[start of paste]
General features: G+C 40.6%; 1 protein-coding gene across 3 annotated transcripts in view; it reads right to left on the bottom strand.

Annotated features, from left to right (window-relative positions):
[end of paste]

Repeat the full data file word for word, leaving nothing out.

General features: G+C 40.6%; 1 protein-coding gene across 3 annotated transcripts in view; it reads right to left on the bottom strand.

Annotated features, from left to right (window-relative positions):